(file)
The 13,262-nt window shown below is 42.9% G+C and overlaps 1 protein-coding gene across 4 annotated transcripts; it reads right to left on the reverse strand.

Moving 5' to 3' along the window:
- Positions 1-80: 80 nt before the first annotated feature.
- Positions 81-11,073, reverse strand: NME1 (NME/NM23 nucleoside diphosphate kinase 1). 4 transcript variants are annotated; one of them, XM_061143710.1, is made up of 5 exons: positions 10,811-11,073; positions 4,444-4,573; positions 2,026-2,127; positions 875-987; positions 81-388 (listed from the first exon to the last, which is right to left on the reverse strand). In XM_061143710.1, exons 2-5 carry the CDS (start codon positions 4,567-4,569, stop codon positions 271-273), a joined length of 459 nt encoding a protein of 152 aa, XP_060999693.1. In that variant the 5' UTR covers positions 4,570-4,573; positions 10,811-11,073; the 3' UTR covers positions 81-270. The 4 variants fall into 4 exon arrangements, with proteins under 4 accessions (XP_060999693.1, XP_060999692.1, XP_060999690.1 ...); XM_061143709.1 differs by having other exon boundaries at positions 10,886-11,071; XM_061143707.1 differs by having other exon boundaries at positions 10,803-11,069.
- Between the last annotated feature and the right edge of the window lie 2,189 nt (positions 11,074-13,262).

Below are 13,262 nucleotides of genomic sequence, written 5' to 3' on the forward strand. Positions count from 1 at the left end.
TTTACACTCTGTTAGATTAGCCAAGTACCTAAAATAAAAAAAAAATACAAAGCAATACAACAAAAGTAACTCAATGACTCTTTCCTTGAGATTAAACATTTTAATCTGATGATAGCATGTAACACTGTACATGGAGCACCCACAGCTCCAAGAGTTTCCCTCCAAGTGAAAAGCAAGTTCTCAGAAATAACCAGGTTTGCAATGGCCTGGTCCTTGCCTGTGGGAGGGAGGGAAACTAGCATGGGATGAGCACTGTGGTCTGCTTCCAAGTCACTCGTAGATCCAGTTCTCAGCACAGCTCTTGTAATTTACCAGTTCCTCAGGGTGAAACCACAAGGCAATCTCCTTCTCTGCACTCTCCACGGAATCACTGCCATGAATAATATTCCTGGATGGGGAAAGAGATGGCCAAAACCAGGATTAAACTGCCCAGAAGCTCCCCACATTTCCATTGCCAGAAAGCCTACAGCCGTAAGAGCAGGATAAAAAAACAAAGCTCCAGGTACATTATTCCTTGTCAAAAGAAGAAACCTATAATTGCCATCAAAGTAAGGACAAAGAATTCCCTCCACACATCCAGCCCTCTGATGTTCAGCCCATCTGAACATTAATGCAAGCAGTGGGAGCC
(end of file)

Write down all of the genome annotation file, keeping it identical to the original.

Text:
The 13,262-nt window shown below is 42.9% G+C and overlaps 1 protein-coding gene across 4 annotated transcripts; it reads right to left on the reverse strand.

Moving 5' to 3' along the window:
- Positions 1-80: 80 nt before the first annotated feature.
- Positions 81-11,073, reverse strand: NME1 (NME/NM23 nucleoside diphosphate kinase 1). 4 transcript variants are annotated; one of them, XM_061143710.1, is made up of 5 exons: positions 10,811-11,073; positions 4,444-4,573; positions 2,026-2,127; positions 875-987; positions 81-388 (listed from the first exon to the last, which is right to left on the reverse strand). In XM_061143710.1, exons 2-5 carry the CDS (start codon positions 4,567-4,569, stop codon positions 271-273), a joined length of 459 nt encoding a protein of 152 aa, XP_060999693.1. In that variant the 5' UTR covers positions 4,570-4,573; positions 10,811-11,073; the 3' UTR covers positions 81-270. The 4 variants fall into 4 exon arrangements, with proteins under 4 accessions (XP_060999693.1, XP_060999692.1, XP_060999690.1 ...); XM_061143709.1 differs by having other exon boundaries at positions 10,886-11,071; XM_061143707.1 differs by having other exon boundaries at positions 10,803-11,069.
- Between the last annotated feature and the right edge of the window lie 2,189 nt (positions 11,074-13,262).

Below are 13,262 nucleotides of genomic sequence, written 5' to 3' on the forward strand. Positions count from 1 at the left end.
TTTACACTCTGTTAGATTAGCCAAGTACCTAAAATAAAAAAAAAATACAAAGCAATACAACAAAAGTAACTCAATGACTCTTTCCTTGAGATTAAACATTTTAATCTGATGATAGCATGTAACACTGTACATGGAGCACCCACAGCTCCAAGAGTTTCCCTCCAAGTGAAAAGCAAGTTCTCAGAAATAACCAGGTTTGCAATGGCCTGGTCCTTGCCTGTGGGAGGGAGGGAAACTAGCATGGGATGAGCACTGTGGTCTGCTTCCAAGTCACTCGTAGATCCAGTTCTCAGCACAGCTCTTGTAATTTACCAGTTCCTCAGGGTGAAACCACAAGGCAATCTCCTTCTCTGCACTCTCCACGGAATCACTGCCATGAATAATATTCCTGGATGGGGAAAGAGATGGCCAAAACCAGGATTAAACTGCCCAGAAGCTCCCCACATTTCCATTGCCAGAAAGCCTACAGCCGTAAGAGCAGGATAAAAAAACAAAGCTCCAGGTACATTATTCCTTGTCAAAAGAAGAAACCTATAATTGCCATCAAAGTAAGGACAAAGAATTCCCTCCACACATCCAGCCCTCTGATGTTCAGCCCATCTGAACATTAATGCAAGCAGTGGGAGCC